places in this country where justice gets confused with a particular
verse of the Bible, but for now at least, let's admit we've moved on.
Surely that's something we can all smile about.

Andy

We'll be OPEN on July 4th!

  • Posted on: 29 June 2013
  • By: readersbooks

Some people close on the 4th out of respect, or because they think no one
will show up anyway. Well, we are staying open on the 4th (at least
until 4 o'clock), not out of disrespect, or greed (c'mon, this is a bookstore, it's not about the money) but out of the expectation that some Americans crave reading as much as they crave a cold beer and a pulled pork sandwich. So after the parade, drop by and browse. There'll be plenty of time for the other stuff later.

The Practicing Patriot

  • Posted on: 29 June 2013
  • By: readersbooks

It's the dog days of summer and we're pawing our way (doggedly) through the heat and glare towards the mighty 4th of July.
When I was a kid I remember being a huge fan of the 4th -the bands,
the crowds, the fireworks, the bombs bursting in air, all that. It was,
to my ten year old eyes gazing up at the Southern California night sky, a
spectacle, an impossibly loud and beautiful thing. I don't know that
it made me feel more patriotic, but they were my fireworks, I felt, my
bombs bursting in air, and that had to mean something, even if I
couldn't define it.

How one translates Independence Day now into real,
boots-on-the-ground activity is another matter, however. For me, it's
all about personal expression. I hope I'm being patriotic whenever I
write my periodic essays about politics and the future of this country; I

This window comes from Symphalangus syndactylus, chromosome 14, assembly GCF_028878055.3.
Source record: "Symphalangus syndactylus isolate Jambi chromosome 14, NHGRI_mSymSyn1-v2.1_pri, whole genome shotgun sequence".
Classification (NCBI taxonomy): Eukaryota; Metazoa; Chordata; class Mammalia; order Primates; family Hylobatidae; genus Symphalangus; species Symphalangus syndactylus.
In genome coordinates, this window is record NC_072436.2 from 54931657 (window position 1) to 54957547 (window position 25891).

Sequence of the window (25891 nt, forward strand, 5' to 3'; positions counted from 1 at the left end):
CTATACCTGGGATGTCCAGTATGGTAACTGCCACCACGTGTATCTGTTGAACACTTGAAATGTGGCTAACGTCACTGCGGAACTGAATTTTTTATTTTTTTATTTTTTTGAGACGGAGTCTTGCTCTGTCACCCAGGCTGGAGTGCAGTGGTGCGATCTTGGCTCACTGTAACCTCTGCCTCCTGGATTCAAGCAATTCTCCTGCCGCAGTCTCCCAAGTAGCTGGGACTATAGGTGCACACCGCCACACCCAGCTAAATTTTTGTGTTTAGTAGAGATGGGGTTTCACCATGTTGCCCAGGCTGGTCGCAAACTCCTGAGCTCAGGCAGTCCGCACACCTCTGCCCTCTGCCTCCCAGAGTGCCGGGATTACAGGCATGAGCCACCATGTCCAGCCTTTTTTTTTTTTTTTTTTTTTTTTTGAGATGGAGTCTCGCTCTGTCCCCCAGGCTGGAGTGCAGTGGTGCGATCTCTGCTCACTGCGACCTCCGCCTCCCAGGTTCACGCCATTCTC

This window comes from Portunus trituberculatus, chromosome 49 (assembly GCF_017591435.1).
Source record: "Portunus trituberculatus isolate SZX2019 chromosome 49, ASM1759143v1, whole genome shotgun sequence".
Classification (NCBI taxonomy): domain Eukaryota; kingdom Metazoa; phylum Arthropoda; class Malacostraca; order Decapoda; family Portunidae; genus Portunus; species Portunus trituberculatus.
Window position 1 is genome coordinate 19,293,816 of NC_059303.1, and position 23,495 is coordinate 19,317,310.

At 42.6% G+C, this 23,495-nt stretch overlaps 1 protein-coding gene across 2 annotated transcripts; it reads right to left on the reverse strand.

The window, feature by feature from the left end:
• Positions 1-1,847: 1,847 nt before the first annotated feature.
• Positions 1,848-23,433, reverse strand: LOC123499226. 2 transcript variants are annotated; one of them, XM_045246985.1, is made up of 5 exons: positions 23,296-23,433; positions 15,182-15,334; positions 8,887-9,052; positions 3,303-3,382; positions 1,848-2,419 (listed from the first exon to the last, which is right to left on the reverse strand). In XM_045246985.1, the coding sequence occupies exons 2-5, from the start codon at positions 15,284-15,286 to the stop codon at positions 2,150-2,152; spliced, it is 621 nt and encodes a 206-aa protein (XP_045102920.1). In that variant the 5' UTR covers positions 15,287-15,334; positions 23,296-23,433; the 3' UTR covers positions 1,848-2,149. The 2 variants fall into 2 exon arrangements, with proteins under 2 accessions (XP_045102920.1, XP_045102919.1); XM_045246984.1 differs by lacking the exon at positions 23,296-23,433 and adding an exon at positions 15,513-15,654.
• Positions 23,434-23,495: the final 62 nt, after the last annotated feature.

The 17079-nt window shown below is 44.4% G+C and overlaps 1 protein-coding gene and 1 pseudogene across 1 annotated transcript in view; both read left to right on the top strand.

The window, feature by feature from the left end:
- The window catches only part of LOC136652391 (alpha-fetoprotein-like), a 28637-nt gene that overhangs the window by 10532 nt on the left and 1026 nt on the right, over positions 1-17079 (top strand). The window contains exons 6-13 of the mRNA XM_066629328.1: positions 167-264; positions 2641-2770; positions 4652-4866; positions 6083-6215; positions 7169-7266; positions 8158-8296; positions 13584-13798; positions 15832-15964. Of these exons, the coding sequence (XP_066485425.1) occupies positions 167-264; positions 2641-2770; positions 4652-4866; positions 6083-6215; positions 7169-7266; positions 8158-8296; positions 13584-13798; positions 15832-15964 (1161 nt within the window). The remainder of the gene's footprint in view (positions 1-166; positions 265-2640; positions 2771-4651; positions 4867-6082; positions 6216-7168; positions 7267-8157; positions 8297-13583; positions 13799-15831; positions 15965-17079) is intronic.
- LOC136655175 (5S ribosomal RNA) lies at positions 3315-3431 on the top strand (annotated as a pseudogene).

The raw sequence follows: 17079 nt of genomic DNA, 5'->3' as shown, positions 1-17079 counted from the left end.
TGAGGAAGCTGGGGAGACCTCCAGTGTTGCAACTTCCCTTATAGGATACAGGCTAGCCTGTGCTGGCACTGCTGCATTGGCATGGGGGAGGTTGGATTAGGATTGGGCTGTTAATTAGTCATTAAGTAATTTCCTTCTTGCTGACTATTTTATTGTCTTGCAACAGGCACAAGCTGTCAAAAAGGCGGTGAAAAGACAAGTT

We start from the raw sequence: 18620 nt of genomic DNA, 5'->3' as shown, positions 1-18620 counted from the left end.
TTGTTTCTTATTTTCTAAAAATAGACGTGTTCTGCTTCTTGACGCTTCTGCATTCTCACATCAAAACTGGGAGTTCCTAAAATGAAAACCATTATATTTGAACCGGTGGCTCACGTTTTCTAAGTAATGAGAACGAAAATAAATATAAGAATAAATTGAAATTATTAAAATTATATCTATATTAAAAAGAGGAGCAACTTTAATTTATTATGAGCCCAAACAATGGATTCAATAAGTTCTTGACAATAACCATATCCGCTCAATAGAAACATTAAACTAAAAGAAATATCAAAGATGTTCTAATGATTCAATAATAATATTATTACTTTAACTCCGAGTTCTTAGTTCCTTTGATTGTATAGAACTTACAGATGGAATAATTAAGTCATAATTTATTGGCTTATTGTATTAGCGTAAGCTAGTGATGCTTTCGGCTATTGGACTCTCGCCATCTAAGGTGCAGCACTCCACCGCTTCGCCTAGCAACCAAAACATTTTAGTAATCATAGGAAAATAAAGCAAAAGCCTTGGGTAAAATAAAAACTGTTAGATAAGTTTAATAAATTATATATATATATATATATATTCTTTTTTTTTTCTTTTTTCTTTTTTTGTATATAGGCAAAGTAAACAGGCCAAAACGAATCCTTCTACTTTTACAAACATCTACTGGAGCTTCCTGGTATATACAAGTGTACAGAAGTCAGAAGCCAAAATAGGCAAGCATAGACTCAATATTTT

certainly don't do it just to shoot my mouth off. I may be dreaming,
but I still think we each have a responsibility to speak out on the
issues of the day, to reason together, as Lyndon Johnson used to say.

But even if you don't like to write or speak out, I think you
can still show your patriotism quietly. This isn't complicated, it's
really just a matter of where you put your time and money. For instance,
I buy my CD's (yeah, I know I'm old fashioned) at The Last Record Store
in Santa Rosa, where they have a big selection, a lot of wisdom, and if
they don't have it, they can get it pretty quick. The last time I was
in there, the owner looked at my credit card, leaned over the counter
and asked, so, how're things down at The Last Bookstore?

It's true, we are the last bookstore in Sonoma. And yet,
every day we meet folks from all across America who walk in the door and
say, gosh, I wish we still had a place like this in (name of your
hometown here). We used to, but now there's just Barnes & Noble.
Or, now we have to shop online and it's not the same.

I'm not suggesting we're the only bookstore you should ever shop
at, or that you should never, under any circumstances, buy anything
online. I am suggesting that you matter. That the chewing gum you buy,
and the socks, and the books, and the bean sprouts, matter. That the
daily economic decisions you make, while probably small, have an impact
on this town, this county, this state and yes, this country. Somewhere
in our hearts, we all know this. That's what makes us American.

Andy

Waiter, there's a pretzel in my soup!

  • Posted on: 28 June 2013
  • By: readersbooks

It's early yet in the 2016 race to the White House, but already, I'm
keeping a sharp eye on the Republicans. No one wants to win the brass
ring more than they do, after all, and win or lose, the Grand Old Party
has a lot at stake. Right now, they seem a bit leaderless-its always the